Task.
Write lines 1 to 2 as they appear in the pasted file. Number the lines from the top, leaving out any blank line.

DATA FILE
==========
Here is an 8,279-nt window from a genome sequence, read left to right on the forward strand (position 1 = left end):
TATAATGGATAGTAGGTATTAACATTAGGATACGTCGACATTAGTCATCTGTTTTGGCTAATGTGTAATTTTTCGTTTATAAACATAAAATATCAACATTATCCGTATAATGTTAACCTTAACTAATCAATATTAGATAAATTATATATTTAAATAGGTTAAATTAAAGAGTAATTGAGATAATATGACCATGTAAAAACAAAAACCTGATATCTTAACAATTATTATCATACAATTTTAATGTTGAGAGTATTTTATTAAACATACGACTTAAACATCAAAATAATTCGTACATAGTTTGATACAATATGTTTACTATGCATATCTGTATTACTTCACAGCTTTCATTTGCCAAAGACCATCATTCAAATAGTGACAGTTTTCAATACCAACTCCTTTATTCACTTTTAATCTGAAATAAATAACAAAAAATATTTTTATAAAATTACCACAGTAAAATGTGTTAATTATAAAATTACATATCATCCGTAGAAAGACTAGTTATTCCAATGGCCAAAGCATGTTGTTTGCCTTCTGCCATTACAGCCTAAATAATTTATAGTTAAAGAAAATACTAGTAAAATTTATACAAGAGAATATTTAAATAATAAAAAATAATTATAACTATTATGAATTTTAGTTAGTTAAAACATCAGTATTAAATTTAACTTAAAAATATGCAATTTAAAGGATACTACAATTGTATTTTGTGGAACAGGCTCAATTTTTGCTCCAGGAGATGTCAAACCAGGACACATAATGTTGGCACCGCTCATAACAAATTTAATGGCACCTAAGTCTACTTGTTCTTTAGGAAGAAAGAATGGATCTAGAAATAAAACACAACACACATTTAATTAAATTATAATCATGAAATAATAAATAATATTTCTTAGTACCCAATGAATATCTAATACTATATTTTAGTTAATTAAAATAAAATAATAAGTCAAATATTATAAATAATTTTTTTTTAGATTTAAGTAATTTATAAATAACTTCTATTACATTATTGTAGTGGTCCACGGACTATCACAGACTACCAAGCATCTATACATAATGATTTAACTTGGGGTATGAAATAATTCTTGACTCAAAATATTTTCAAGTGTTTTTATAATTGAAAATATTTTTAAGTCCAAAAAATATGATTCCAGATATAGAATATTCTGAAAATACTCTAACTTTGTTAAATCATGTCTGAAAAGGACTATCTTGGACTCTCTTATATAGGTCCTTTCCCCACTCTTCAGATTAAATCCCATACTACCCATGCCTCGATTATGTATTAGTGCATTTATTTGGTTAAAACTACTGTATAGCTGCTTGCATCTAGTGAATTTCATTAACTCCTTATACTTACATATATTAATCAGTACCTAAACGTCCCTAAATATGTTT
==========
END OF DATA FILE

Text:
Here is an 8,279-nt window from a genome sequence, read left to right on the forward strand (position 1 = left end):
TATAATGGATAGTAGGTATTAACATTAGGATACGTCGACATTAGTCATCTGTTTTGGCTAATGTGTAATTTTTCGTTTATAAACATAAAATATCAACATTATCCGTATAATGTTAACCTTAACTAATCAATATTAGATAAATTATATATTTAAATAGGTTAAATTAAAGAGTAATTGAGATAATATGACCATGTAAAAACAAAAACCTGATATCTTAACAATTATTATCATACAATTTTAATGTTGAGAGTATTTTATTAAACATACGACTTAAACATCAAAATAATTCGTACATAGTTTGATACAATATGTTTACTATGCATATCTGTATTACTTCACAGCTTTCATTTGCCAAAGACCATCATTCAAATAGTGACAGTTTTCAATACCAACTCCTTTATTCACTTTTAATCTGAAATAAATAACAAAAAATATTTTTATAAAATTACCACAGTAAAATGTGTTAATTATAAAATTACATATCATCCGTAGAAAGACTAGTTATTCCAATGGCCAAAGCATGTTGTTTGCCTTCTGCCATTACAGCCTAAATAATTTATAGTTAAAGAAAATACTAGTAAAATTTATACAAGAGAATATTTAAATAATAAAAAATAATTATAACTATTATGAATTTTAGTTAGTTAAAACATCAGTATTAAATTTAACTTAAAAATATGCAATTTAAAGGATACTACAATTGTATTTTGTGGAACAGGCTCAATTTTTGCTCCAGGAGATGTCAAACCAGGACACATAATGTTGGCACCGCTCATAACAAATTTAATGGCACCTAAGTCTACTTGTTCTTTAGGAAGAAAGAATGGATCTAGAAATAAAACACAACACACATTTAATTAAATTATAATCATGAAATAATAAATAATATTTCTTAGTACCCAATGAATATCTAATACTATATTTTAGTTAATTAAAATAAAATAATAAGTCAAATATTATAAATAATTTTTTTTTAGATTTAAGTAATTTATAAATAACTTCTATTACATTATTGTAGTGGTCCACGGACTATCACAGACTACCAAGCATCTATACATAATGATTTAACTTGGGGTATGAAATAATTCTTGACTCAAAATATTTTCAAGTGTTTTTATAATTGAAAATATTTTTAAGTCCAAAAAATATGATTCCAGATATAGAATATTCTGAAAATACTCTAACTTTGTTAAATCATGTCTGAAAAGGACTATCTTGGACTCTCTTATATAGGTCCTTTCCCCACTCTTCAGATTAAATCCCATACTACCCATGCCTCGATTATGTATTAGTGCATTTATTTGGTTAAAACTACTGTATAGCTGCTTGCATCTAGTGAATTTCATTAACTCCTTATACTTACATATATTAATCAGTACCTAAACGTCCCTAAATATGTTT